When Judge Ramos made her initial ruling in the fall of 2014, she wrote that such failures were tantamount to a “poll tax.” In May 2015 — almost two years after the free identification cards, called EICs, were first offered — the Texas legislature finally waived the cost of in-state birth certificates for those using them to obtain a voter ID. The bill provided no funding to inform voters of the change.
“You just have to know,” said Chad Dunn, attorney for the plaintiffs. “You have to know to say that you want a free birth certificate for voting purposes. If you don’t, you don’t get one for free.”
DPS’ instructions for how to apply for a free ID make no mention of free birth certificates, nor does the application itself. VoteTexas.gov — the Texas secretary of state’s website for voters in the state — also makes no mention of free birth certificates, not even on a page called “Need ID?,” which explains how to apply for an EIC. Taylor said it was not present on this page because the plaintiffs did not suggest it be added.
Given all of these issues, almost no voters have taken advantage of the program. From the time they began to be offered in June 2013 to April 2017, when ProPublica requested the numbers, only 869 free IDs had been provided statewide. That’s less than 0.2 percent of the 600,000 voters estimated to lack the required ID. Fewer than half of the state’s 254 counties had issued any EICs at all, and only 14 had issued more than 10.
The 2016 vote ended with a touch of irony: By the time the vote got underway, the rules were such that the very people who were supposed to have been prevented from voting — non-citizens — still theoretically could.
The legislation, while passed amid suspicion that thousands of non-citizens were voting, was written to include three forms of IDs non-citizens can legally possess in the state.
It’s not clear why the bill’s authors allowed this. Neither Fraser nor Harless, the two state legislators central to its passage, responded to requests for an interview.
Perales, the advocate for Mexican Americans, said she had repeated conversations with lawmakers before the law passed in 2011, stressing that the required IDs were available to non-citizens and that SB 14 would not prevent them from voting. She said lawmakers seemed unable or unwilling to absorb the implications.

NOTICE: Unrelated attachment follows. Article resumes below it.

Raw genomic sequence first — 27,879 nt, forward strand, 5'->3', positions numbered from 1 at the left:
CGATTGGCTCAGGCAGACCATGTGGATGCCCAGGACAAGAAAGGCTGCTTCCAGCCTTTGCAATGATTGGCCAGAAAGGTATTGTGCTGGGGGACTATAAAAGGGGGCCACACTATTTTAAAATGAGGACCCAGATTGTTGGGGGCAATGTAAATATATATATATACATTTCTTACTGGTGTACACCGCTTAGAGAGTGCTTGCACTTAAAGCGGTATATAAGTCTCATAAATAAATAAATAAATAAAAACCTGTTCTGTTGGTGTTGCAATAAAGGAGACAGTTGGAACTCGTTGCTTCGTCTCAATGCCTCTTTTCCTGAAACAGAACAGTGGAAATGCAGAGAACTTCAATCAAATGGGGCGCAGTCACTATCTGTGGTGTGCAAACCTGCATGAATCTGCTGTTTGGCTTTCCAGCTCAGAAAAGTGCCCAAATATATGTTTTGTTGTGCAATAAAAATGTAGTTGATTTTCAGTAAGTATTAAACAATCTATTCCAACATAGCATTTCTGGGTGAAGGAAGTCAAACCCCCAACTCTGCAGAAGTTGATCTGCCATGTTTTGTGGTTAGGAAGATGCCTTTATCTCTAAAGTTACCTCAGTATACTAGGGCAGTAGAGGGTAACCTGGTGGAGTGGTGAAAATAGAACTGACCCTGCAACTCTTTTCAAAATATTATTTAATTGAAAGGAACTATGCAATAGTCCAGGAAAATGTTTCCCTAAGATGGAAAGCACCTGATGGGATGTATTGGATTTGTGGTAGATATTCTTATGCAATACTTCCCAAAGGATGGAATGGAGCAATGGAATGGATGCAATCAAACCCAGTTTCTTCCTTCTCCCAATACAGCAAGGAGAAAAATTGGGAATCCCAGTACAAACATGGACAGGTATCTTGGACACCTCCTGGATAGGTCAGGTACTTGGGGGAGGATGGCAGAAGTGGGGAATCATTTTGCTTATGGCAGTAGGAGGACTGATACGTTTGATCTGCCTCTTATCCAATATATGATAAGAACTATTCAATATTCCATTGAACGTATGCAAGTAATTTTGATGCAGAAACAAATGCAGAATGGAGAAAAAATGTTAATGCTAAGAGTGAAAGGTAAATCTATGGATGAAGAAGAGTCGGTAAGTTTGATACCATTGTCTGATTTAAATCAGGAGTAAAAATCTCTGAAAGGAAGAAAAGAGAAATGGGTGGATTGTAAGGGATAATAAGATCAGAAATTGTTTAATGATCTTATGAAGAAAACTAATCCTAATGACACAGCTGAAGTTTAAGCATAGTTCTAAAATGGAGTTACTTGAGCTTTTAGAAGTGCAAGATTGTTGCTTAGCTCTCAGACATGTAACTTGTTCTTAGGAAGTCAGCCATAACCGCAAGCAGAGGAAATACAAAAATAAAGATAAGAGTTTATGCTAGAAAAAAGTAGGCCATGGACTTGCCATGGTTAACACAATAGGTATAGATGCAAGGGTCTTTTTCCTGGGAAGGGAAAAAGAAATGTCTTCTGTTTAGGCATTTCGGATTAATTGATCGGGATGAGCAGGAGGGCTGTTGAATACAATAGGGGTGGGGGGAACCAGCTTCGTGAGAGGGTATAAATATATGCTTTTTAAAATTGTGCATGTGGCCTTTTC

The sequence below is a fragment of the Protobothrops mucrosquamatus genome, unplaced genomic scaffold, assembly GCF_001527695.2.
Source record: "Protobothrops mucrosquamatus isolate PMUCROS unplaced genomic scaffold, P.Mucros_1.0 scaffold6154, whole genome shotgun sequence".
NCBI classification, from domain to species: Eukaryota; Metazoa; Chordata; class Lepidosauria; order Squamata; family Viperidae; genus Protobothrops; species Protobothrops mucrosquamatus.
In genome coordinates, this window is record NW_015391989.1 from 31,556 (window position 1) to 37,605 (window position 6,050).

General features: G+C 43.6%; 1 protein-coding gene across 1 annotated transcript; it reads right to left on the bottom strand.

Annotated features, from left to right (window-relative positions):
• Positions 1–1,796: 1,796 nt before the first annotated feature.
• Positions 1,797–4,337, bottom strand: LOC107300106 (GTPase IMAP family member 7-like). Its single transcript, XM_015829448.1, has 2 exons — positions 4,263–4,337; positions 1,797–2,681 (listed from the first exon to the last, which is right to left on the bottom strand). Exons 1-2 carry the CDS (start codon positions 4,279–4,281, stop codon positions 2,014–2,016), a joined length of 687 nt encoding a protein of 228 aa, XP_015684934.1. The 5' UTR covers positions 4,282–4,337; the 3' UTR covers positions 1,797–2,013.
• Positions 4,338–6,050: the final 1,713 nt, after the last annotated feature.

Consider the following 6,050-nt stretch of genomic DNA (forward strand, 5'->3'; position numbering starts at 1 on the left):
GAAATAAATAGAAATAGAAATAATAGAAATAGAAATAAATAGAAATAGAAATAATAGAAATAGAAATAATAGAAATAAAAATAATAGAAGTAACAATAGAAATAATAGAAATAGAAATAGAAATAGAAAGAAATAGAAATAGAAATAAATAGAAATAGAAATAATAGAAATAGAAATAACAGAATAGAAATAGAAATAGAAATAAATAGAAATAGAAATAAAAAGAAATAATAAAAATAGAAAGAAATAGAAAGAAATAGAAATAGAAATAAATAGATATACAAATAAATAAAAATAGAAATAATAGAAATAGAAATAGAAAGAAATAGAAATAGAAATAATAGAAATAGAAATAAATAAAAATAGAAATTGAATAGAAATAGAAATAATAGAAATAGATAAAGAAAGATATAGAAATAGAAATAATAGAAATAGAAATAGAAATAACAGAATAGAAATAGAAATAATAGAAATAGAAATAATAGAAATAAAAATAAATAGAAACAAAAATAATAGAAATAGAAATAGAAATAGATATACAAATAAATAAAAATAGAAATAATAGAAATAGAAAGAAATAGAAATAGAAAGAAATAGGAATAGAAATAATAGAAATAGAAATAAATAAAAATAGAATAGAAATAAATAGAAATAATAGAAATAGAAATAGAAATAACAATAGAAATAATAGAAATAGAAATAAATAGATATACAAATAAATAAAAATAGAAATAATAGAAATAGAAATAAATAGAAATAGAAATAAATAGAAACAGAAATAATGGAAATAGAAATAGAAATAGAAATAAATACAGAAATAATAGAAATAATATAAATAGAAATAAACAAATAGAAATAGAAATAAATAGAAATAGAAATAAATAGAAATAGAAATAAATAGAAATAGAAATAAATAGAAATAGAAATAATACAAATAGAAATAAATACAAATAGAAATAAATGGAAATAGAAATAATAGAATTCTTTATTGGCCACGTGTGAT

“The justification for the law didn’t match the law,” she said. “All the legal permanent residents got lost. You were either a citizen or an ‘illegal’ in their minds.”
The case of Rosa Maria Ortega made the hole in the law clear, but no one paid much attention. A legal resident, she’d lived in Texas since she was a child and had registered to vote in 2004 — checking the box that indicated she was a citizen. The county didn’t check and granted her a voter registration card. In November 2014, she appeared at the polls when voter ID was in full effect, successfully casting a ballot. Ortega, who had registered as a Republican, voted for Ken Paxton for attorney general.
Ortega’s illegal voting was found out in 2015 when she moved to a new county, renewed her voter registration and this time correctly indicated she was not a citizen. She was arrested, charged with fraud, convicted and sentenced to eight years in prison in 2017. Paxton, as attorney general, was responsible for her prosecution.
The possibility that non-citizens were voting last November was worsened by the state’s handling of the federal judge’s late compromise. The judge’s order mandated that people could vote if they presented some form of ID and signed a sworn affidavit attesting to the reasons they lacked the required ID.
But a ProPublica review of the ballots cast this way shows many likely did not conform to the rules.
In Bexar County alone, more than 10 percent of the forms were left half blank. The elections officials simply didn’t fill out the bottom half of the form asking for alternate forms of ID. It’s not clear if this was in error, or if voters simply didn’t present the alternate ID they were supposed to. On other forms, voters said they’d left their ID at home or with a spouse — reasons that are not a justification allowed under the compromise for not having an ID. Others offered no reason, writing in things like “I don’t have one.” One voter wrote in “eye examination” with no explanation for what that meant. On another form, an election official wrote in the margins, “She stated I don’t have to tell you. I’m exercising my right.”